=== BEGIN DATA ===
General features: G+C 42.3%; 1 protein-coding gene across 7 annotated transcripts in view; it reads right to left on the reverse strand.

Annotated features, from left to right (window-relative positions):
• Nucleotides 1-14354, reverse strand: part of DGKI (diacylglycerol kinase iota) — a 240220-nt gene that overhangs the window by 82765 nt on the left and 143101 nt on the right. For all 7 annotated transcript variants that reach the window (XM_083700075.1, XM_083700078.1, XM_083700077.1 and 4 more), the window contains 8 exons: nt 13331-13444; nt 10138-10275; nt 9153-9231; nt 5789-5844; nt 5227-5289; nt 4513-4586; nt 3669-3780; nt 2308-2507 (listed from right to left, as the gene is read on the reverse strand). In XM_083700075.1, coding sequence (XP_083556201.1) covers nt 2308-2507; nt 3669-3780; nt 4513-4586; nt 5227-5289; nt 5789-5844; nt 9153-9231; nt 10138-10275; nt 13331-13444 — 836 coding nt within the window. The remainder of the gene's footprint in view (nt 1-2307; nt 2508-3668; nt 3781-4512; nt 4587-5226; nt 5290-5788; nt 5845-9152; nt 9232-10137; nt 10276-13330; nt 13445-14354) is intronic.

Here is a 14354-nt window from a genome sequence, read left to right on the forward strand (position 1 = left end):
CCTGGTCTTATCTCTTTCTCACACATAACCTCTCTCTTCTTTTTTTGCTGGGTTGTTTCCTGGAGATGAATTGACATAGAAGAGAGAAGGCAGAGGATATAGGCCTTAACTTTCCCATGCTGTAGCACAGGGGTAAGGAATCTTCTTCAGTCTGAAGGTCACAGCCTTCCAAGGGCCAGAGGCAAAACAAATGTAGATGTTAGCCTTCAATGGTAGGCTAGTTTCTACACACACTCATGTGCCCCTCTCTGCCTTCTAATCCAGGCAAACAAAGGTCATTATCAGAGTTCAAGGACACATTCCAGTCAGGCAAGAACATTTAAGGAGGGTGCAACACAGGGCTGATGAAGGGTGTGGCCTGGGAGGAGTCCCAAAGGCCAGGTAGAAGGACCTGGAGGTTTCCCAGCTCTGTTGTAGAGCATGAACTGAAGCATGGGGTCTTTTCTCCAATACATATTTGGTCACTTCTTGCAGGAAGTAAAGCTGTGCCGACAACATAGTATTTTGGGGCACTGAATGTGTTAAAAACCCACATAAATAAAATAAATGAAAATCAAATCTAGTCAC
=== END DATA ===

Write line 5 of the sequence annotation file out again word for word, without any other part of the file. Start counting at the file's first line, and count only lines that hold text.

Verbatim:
CCTGGTCTTATCTCTTTCTCACACATAACCTCTCTCTTCTTTTTTTGCTGGGTTGTTTCCTGGAGATGAATTGACATAGAAGAGAGAAGGCAGAGGATATAGGCCTTAACTTTCCCATGCTGTAGCACAGGGGTAAGGAATCTTCTTCAGTCTGAAGGTCACAGCCTTCCAAGGGCCAGAGGCAAAACAAATGTAGATGTTAGCCTTCAATGGTAGGCTAGTTTCTACACACACTCATGTGCCCCTCTCTGCCTTCTAATCCAGGCAAACAAAGGTCATTATCAGAGTTCAAGGACACATTCCAGTCAGGCAAGAACATTTAAGGAGGGTGCAACACAGGGCTGATGAAGGGTGTGGCCTGGGAGGAGTCCCAAAGGCCAGGTAGAAGGACCTGGAGGTTTCCCAGCTCTGTTGTAGAGCATGAACTGAAGCATGGGGTCTTTTCTCCAATACATATTTGGTCACTTCTTGCAGGAAGTAAAGCTGTGCCGACAACATAGTATTTTGGGGCACTGAATGTGTTAAAAACCCACATAAATAAAATAAATGAAAATCAAATCTAGTCAC